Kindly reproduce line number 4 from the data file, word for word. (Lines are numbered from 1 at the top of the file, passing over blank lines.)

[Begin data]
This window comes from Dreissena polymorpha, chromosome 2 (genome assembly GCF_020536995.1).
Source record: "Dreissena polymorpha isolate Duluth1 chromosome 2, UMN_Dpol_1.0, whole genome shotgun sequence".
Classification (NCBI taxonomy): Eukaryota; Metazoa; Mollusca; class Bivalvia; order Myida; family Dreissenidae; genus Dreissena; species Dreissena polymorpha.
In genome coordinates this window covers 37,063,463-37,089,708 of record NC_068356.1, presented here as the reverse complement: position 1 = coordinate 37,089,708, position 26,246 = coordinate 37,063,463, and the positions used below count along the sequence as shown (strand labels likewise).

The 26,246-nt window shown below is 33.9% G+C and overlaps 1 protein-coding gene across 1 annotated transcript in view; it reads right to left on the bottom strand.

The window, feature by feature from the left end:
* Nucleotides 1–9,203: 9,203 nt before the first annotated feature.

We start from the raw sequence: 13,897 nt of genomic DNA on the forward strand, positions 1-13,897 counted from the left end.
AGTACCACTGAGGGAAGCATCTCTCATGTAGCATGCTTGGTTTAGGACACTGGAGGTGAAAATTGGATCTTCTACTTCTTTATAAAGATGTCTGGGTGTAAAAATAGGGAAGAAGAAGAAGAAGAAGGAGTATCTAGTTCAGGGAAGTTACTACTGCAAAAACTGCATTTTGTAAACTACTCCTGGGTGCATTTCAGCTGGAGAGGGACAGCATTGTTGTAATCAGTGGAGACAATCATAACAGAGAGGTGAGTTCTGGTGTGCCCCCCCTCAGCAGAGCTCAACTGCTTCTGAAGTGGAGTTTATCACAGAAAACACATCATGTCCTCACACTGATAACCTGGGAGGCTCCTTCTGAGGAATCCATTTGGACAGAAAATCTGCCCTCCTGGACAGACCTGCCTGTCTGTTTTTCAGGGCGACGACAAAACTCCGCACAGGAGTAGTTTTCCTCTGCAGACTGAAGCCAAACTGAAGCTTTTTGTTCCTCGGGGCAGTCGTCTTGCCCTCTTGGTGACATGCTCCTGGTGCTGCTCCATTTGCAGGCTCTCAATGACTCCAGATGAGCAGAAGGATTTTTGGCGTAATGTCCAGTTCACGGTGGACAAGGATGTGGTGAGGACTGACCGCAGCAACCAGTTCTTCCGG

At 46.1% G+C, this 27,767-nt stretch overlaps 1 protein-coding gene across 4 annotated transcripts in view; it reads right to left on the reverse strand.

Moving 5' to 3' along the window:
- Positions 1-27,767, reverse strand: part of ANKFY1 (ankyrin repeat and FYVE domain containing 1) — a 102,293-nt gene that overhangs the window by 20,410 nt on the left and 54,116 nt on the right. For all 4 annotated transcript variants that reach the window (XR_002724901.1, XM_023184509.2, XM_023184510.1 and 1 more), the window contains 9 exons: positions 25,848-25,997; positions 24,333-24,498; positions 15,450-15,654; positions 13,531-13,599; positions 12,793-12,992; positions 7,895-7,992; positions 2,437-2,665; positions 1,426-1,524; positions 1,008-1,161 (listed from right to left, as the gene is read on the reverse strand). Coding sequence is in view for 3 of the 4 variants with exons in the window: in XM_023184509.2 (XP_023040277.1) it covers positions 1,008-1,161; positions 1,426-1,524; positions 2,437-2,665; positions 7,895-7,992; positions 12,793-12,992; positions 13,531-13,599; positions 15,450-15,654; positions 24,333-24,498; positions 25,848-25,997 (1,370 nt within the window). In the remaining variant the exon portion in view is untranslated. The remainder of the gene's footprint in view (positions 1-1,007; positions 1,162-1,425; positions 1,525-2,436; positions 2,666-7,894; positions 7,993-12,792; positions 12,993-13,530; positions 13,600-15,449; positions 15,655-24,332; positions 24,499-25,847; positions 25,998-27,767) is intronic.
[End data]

In genome coordinates this window covers 37,063,463-37,089,708 of record NC_068356.1, presented here as the reverse complement: position 1 = coordinate 37,089,708, position 26,246 = coordinate 37,063,463, and the positions used below count along the sequence as shown (strand labels likewise).